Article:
Non-members - $ 100

         Includes bus, lunch at Palms at Lexington, site fees, a guided tour at the VMI Museum and Parade Grounds; a guided walking tour of the Jackson Cemetery; and a guided tour of the Lee Chapel and Museum on the Washington & Lee University campus.


The bus will depart the Gordon Road Commuter Lot at 7:30 a.m. on May 18th returning at 6 p.m.


Information & Reservations: contact Bob Jones at ;; or 540-399-1702.




The Civil War Round Table of Fredericksburg

By Bob Jones

  As a courtesy, the RVCWRT provides as a regular feature each month, the ongoing scheduled speakers for the CWRTF’s 2018 Program Year.  The Civil War Round Table of Fredericksburg normally meets on the fourth Wednesday of every month (except for one meeting held on the third Wednesday of June 2018).  Dinner Meetings are held at the UMW’s Jepson Center located at 1119 Hanover Street, Fredericksburg, VA, dinner cost is $32.00 per person.  Advance reservations should be made by email: or telephone: 540-361-2105. 


CWRTF’s Scheduled Speakers for the 2018 and 2019 Program Year:


May 22, 2019

Patrick Schroeder, NPS

"Zouaves: America's Forgotten Soldiers"

June 19, 2019

Dave Bastion

"The Vicksburg Canal"

SEPT. 25, 2019


Brian E. Withrow


“Ulysses S. Grant in Character”

OCT.23, 2019

Michael K. Shaffer


“In Memory of Self and Comrades: Thomas W. Colley’s Recollection”



2019 NPS Intern Scholarship


The Rappahannock Valley Civil War Round Table (RVCWRT) provides a $2,000 scholarship to a National Park Service (NPS) intern serving at Fredericksburg & Spotsylvania National Military Park.  Under the provisions of this scholarship program, an intern will be defined as any individual who is, or will be, an undergraduate or graduate student at an accredited college or university; who has served at Fredericksburg & Spotsylvania National Military Park (beginning their service between July 2018 and July 2019) and who has completed a minimum of 350 hours of service to the park in good standing. For complete details, go to the website,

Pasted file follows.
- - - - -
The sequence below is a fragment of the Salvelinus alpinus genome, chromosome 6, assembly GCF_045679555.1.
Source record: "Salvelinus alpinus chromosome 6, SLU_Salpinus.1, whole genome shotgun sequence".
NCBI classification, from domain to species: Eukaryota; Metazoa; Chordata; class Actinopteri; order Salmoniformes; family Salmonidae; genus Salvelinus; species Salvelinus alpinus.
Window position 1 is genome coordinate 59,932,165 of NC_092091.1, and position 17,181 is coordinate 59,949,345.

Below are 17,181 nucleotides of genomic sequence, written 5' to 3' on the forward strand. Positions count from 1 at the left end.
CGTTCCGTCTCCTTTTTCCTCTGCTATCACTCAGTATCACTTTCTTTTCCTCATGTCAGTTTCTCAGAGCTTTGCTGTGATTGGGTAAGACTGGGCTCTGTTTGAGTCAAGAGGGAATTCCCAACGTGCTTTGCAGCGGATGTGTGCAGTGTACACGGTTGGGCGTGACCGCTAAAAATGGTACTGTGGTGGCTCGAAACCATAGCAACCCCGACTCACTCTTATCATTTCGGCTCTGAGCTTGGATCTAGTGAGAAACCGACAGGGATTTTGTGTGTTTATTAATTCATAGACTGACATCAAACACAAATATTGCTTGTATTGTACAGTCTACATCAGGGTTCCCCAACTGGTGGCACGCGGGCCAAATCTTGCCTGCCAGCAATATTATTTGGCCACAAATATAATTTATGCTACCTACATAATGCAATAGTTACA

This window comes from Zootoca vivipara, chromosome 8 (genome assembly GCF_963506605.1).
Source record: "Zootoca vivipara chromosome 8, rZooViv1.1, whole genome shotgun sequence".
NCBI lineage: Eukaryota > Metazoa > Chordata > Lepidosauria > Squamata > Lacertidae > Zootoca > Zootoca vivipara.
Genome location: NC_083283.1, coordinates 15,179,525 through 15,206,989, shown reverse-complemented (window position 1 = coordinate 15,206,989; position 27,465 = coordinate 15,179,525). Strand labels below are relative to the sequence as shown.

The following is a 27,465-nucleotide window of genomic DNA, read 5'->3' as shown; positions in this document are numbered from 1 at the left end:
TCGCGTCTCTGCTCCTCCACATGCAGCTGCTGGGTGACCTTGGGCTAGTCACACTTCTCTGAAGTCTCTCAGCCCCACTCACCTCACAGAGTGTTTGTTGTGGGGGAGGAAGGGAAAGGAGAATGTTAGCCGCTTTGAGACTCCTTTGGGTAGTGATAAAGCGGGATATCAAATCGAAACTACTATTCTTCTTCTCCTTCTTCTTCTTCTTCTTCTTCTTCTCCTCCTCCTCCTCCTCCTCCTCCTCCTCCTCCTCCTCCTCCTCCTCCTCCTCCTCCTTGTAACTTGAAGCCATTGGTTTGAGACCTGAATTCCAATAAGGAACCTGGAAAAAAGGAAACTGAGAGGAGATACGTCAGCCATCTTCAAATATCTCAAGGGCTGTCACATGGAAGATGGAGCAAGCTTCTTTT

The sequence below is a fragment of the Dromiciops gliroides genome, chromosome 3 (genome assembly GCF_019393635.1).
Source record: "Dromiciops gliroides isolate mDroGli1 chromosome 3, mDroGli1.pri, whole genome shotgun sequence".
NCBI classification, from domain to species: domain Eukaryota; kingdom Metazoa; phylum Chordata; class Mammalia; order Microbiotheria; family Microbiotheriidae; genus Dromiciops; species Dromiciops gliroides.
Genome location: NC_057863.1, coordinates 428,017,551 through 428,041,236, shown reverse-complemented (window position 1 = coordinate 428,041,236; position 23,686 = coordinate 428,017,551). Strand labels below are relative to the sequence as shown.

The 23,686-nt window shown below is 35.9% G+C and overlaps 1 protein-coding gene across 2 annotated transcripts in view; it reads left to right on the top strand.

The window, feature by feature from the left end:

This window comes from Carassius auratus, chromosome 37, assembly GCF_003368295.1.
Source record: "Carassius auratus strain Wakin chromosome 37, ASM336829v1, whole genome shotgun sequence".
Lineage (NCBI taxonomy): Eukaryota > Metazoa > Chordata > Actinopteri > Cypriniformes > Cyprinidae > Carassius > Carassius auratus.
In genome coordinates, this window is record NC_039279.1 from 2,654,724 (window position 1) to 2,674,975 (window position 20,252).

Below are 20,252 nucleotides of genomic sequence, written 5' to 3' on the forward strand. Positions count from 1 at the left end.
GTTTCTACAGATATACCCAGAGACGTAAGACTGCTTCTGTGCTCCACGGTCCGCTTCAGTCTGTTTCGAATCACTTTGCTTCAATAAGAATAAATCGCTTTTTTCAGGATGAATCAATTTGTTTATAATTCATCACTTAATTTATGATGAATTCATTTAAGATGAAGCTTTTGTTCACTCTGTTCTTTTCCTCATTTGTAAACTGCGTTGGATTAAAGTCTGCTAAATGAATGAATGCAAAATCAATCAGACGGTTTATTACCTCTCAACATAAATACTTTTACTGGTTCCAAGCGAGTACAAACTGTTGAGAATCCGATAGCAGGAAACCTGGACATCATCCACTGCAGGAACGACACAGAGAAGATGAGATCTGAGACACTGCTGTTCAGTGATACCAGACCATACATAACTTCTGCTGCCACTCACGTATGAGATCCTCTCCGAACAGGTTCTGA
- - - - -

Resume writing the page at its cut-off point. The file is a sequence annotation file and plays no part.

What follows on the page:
Who we are

         The Drum and Bugle Newsletter is published monthly, by the Rappahannock Valley Civil War Round Table, Post Office Box 7632, Fredericksburg, VA 22404.  Each month, The Drum and Bugle newsletter is also placed on our web-site,  Yearly membership dues are $35.00 for an individual, $45.00 for families, and only $7.50 for students.   Membership is open to anyone interested in the study of the Civil War and the ongoing preservation of Civil War sites. 


The RVCWRT Executive Committee:          


President/Dinner Meeting:   

Bob Jones



Vice President:

John Sapanara

Member at Large:

Robin Donato


Melanie Jordan

Member at Large:

John Griffiths


Bob Pfile

Member at Large:

Barbara Stafford

Assistant Treasurer:

Ben Keller

Media & Events Coordinator:

Paul Steir

Meeting Scribe:

Greg Mertz

Past President:

Marc Thompson

Membership Chair:

Travis Wakeman

Newsletter Editor & Webmaster:

Dan Augustine